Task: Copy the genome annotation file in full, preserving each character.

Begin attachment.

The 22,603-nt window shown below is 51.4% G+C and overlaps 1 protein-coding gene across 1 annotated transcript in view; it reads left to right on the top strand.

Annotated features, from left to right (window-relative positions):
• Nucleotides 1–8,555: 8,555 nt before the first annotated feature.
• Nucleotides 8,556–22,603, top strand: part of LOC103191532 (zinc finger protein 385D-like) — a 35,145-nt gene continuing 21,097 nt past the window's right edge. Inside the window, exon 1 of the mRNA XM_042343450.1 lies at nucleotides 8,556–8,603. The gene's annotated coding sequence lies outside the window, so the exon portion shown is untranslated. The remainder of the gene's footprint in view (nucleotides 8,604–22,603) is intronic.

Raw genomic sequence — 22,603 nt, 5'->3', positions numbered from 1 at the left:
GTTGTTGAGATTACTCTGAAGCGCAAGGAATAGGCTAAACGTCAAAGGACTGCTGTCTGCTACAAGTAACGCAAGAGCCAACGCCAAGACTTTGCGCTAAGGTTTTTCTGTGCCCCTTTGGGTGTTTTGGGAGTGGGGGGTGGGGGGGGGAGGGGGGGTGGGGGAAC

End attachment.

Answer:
The 22,603-nt window shown below is 51.4% G+C and overlaps 1 protein-coding gene across 1 annotated transcript in view; it reads left to right on the top strand.

Annotated features, from left to right (window-relative positions):
• Nucleotides 1–8,555: 8,555 nt before the first annotated feature.
• Nucleotides 8,556–22,603, top strand: part of LOC103191532 (zinc finger protein 385D-like) — a 35,145-nt gene continuing 21,097 nt past the window's right edge. Inside the window, exon 1 of the mRNA XM_042343450.1 lies at nucleotides 8,556–8,603. The gene's annotated coding sequence lies outside the window, so the exon portion shown is untranslated. The remainder of the gene's footprint in view (nucleotides 8,604–22,603) is intronic.

Raw genomic sequence — 22,603 nt, 5'->3', positions numbered from 1 at the left:
GTTGTTGAGATTACTCTGAAGCGCAAGGAATAGGCTAAACGTCAAAGGACTGCTGTCTGCTACAAGTAACGCAAGAGCCAACGCCAAGACTTTGCGCTAAGGTTTTTCTGTGCCCCTTTGGGTGTTTTGGGAGTGGGGGGTGGGGGGGGGAGGGGGGGTGGGGGAAC